Wrong. That dinner was beyond awful. We ordered two meat curries, two vegetable side dishes, some rice, naan and lassis, and the only good thing I could say about any of this was that the rice was well cooked. One of the meat curries had unnaturally-textured pieces of chicken breast floating in a tasteless, insipid sauce, while the other curry was so scorchingly hot that we almost couldn't tell that it was the exact same sauce apart from the kilo of hot chiles they'd added. There were no velvety, unctuous sauces, no pungent aromas of garlic and ginger, no subtle fragrance of spices - in short, no taste whatsoever. I remember we paid a small fortune for that meal, and slunk out with our tails between our legs, praying that by some freak accident we'd ended up at the only bad Indian restaurant in Edinburgh. How I wish that had been the case.
I have since learned that mediocre Indian restaurants have a long history in Britain. In the early 1950s, when the first wave of Indian immigrants opened up restaurants, they quickly discovered that in order to sell any food (for they couldn't just feed the Indian community, since they mostly cooked and ate at home), they needed to please local tastes. At that time anything like Indian food would have been very unfamiliar to the majority of the island's inhabitants, and these new food entrepreneurs had to figure out ways to not only make their food palatable, but also cost-effective. What was born is now referred to as the "Indian restaurant secret", but it's actually not much of a secret. These early restauranteurs came up with a formula that would form the basis of nearly every sauce the restaurant used, and it was basically just a mixture of tomato puree and oil. On top of that they would add cheap spice mixes and powdered garlic and ginger, along with other things to distinguish the sauces from one another. Liberal amounts of cream went into the famous 'Korma', things like bananas, pineapple and coconut were added to make 'Malay' and 'Kashmir' curries, and everything else was basically just a variation of the tomato-oil-powdered-spice formula with different vegetables and meats. It was obviously a hit, because Indian food quickly took off in popularity and within a relatively short span acquired the iconic status it has today in British culinary culture*. The only problem was that as tastes for everything else changed over the years, many of Britain's Indian restaurants stuck to this tried-and-true formula, with generation after generation of Indian restaurants succumbing to the bland monotony of the 'Indian restaurant secret'.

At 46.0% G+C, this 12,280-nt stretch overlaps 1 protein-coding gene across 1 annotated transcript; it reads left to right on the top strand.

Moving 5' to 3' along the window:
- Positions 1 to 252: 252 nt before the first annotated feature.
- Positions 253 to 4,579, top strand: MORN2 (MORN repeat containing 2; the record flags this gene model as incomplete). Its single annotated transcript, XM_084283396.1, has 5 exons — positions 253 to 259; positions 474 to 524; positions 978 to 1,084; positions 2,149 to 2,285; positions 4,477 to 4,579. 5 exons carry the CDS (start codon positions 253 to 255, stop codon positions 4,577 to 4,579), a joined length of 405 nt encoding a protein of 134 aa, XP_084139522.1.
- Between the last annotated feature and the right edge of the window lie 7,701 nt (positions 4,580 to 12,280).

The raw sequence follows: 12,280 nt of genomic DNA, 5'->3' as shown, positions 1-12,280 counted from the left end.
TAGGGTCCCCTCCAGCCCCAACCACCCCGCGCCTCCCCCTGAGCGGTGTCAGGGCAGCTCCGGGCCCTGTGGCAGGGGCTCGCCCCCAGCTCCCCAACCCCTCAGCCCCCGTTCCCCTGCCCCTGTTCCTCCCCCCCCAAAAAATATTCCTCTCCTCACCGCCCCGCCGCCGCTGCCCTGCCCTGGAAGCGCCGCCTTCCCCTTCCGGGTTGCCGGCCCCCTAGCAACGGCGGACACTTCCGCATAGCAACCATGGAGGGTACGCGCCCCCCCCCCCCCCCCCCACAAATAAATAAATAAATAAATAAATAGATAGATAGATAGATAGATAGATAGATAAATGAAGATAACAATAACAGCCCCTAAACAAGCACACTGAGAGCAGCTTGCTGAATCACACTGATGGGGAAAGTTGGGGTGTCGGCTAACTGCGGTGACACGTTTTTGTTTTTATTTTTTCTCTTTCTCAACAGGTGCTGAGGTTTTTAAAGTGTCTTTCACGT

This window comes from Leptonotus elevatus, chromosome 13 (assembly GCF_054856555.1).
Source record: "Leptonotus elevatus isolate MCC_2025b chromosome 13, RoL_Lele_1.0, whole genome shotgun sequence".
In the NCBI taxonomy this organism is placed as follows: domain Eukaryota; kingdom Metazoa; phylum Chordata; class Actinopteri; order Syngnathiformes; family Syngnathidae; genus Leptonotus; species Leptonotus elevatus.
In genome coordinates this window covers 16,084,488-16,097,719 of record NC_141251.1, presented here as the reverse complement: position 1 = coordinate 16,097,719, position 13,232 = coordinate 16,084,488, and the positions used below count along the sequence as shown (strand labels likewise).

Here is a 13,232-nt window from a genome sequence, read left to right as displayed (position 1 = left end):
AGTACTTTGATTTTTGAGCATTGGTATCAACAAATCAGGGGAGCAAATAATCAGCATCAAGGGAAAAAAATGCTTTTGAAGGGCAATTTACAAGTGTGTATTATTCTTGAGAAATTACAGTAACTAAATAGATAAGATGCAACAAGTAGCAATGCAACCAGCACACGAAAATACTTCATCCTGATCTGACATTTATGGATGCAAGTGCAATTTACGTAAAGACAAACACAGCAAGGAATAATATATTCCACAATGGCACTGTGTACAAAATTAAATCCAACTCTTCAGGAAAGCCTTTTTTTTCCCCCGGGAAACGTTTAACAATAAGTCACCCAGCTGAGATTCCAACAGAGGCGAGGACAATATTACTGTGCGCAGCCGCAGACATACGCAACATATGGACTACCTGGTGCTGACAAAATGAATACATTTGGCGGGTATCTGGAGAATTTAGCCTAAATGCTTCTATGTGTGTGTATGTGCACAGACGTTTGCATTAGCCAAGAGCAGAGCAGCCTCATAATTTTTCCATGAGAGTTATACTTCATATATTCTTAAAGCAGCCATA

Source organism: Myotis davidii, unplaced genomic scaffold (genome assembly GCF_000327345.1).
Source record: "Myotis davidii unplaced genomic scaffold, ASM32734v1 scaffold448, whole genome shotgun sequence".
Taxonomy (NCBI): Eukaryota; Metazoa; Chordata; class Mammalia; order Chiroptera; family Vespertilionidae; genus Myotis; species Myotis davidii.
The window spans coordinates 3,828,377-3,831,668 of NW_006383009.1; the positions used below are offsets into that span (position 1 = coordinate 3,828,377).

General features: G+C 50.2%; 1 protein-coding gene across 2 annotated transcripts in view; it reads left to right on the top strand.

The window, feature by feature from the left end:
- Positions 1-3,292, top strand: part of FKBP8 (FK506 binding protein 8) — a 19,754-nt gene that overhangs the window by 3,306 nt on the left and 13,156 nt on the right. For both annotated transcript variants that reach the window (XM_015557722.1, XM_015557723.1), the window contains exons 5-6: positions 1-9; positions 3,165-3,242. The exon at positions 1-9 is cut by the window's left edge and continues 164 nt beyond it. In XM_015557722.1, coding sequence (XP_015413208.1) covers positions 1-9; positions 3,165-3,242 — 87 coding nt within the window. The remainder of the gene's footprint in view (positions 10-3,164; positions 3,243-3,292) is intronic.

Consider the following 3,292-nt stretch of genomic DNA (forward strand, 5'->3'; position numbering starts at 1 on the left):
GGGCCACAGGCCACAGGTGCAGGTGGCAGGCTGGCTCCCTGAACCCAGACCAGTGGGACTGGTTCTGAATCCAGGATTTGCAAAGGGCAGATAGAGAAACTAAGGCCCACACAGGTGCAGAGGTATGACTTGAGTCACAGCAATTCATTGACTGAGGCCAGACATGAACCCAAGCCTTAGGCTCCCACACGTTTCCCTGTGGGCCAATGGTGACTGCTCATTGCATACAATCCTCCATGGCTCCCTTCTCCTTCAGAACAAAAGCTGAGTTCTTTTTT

Obviously every rule has an exception, and good Indian food can be found if you look hard enough. Of course there are sleek, stylish, 'Indian interpretation' restaurants in every British big city by now, where you pay enormous sums of money for small portions of artfully-arranged, innovatively-flavored subcontinental cuisine. What I've been searching for, however, is a restaurant that has no Euro-chic pretentiousness, no high prices, just generous portions and generous flavors. At the top of my list for exactly this style of food is a little restaurant on Edinburgh's south side, near the University, which has developed a delightful fusion between Scottish humor and Indian cooking.
Suruchi Restaurant is tucked up some stairs in a slightly claustrophobic space and has decor that reminisces of someone's aging Indian grandmother. That's easy to overlook, however, because the service is friendly, the food is magnificent, and to top it all off, the menu is in Scots. They have the best Butter Chicken in the city, a velvety, slightly sweet blend of tomatoes, cream, butter, and spicy tandoori chicken. They have Lamb Malabar, which has tender pieces of lamb simmered in a chunky toasted-coconut sauce, or Chicken Nirvana, which blends chicken with South Indian flavors of coconut milk, mustard, lemongrass and curry leaves. Their meat kebabs are magnificent, spicy and succulent, as are their vegetable pakoras, little balls of perfectly spiced fried chickpea batter (which come with some mango chutney so good I end up licking the bowl...). Another unusual offering is their Simla chaat, which is kind of like a spicy pickled salad, enlivened with potatoes, cilantro, crunchy chickpeas and banana. While the restaurant is pleasant enough to eat in, we mostly end up getting takeaway food, because at Suruchi it represents such a good deal: while most of their main dishes hover in the 7-9 pound range, a takeaway order for one has any starter and almost any main dish you want with rice or naan included and costs a mere £8.50. Such a deal! And for those who need a little more Scotland with their India, Suruchi is the (as far as I know) only restaurant in the world to offer haggis pakoras - and believe it or not, they are tasty.
Now that's how I like to see Indian food adapted for local tastes! :)
*At work we have a microwave that provides pre-programmed settings for the foods most commonly eaten in the UK. Number one on that list, above bread, jacket potatoes and chicken, is 'curry'. No one can figure out how much curry this setting is supposed to heat, or what kind of curry - meat, vegetable, beans, thick sauce or thin? - but it's clear that somebody somewhere must be pretty confident of what this mystery curry must be!
Suruchi Indian Restaurant
14a Nicolson Street
(Opposite Festival Theatre)
Edinburgh EH8 9DH
Tel: 0131 556-6583